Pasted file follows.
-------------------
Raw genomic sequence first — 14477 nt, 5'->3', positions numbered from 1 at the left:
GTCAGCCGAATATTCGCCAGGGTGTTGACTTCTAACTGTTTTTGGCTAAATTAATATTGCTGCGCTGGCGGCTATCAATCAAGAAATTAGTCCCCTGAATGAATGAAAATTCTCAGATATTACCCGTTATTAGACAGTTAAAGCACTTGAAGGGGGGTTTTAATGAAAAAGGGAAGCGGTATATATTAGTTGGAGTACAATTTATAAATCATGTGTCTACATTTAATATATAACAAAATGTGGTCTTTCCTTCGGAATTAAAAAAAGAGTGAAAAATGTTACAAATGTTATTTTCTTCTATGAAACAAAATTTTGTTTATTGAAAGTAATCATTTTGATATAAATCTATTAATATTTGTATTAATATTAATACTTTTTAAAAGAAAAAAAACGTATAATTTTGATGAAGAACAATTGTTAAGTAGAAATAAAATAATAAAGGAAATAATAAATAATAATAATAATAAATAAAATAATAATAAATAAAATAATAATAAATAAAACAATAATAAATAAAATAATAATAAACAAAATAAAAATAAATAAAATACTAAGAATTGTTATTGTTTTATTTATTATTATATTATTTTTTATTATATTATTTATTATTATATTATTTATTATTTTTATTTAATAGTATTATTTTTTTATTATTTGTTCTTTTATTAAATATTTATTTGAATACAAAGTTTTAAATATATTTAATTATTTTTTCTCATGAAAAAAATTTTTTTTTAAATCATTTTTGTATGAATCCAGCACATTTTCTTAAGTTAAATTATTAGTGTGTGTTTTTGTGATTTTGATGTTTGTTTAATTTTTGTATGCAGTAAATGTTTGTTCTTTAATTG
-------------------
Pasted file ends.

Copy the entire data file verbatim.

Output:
Raw genomic sequence first — 14477 nt, 5'->3', positions numbered from 1 at the left:
GTCAGCCGAATATTCGCCAGGGTGTTGACTTCTAACTGTTTTTGGCTAAATTAATATTGCTGCGCTGGCGGCTATCAATCAAGAAATTAGTCCCCTGAATGAATGAAAATTCTCAGATATTACCCGTTATTAGACAGTTAAAGCACTTGAAGGGGGGTTTTAATGAAAAAGGGAAGCGGTATATATTAGTTGGAGTACAATTTATAAATCATGTGTCTACATTTAATATATAACAAAATGTGGTCTTTCCTTCGGAATTAAAAAAAGAGTGAAAAATGTTACAAATGTTATTTTCTTCTATGAAACAAAATTTTGTTTATTGAAAGTAATCATTTTGATATAAATCTATTAATATTTGTATTAATATTAATACTTTTTAAAAGAAAAAAAACGTATAATTTTGATGAAGAACAATTGTTAAGTAGAAATAAAATAATAAAGGAAATAATAAATAATAATAATAATAAATAAAATAATAATAAATAAAATAATAATAAATAAAACAATAATAAATAAAATAATAATAAACAAAATAAAAATAAATAAAATACTAAGAATTGTTATTGTTTTATTTATTATTATATTATTTTTTATTATATTATTTATTATTATATTATTTATTATTTTTATTTAATAGTATTATTTTTTTATTATTTGTTCTTTTATTAAATATTTATTTGAATACAAAGTTTTAAATATATTTAATTATTTTTTCTCATGAAAAAAATTTTTTTTTAAATCATTTTTGTATGAATCCAGCACATTTTCTTAAGTTAAATTATTAGTGTGTGTTTTTGTGATTTTGATGTTTGTTTAATTTTTGTATGCAGTAAATGTTTGTTCTTTAATTG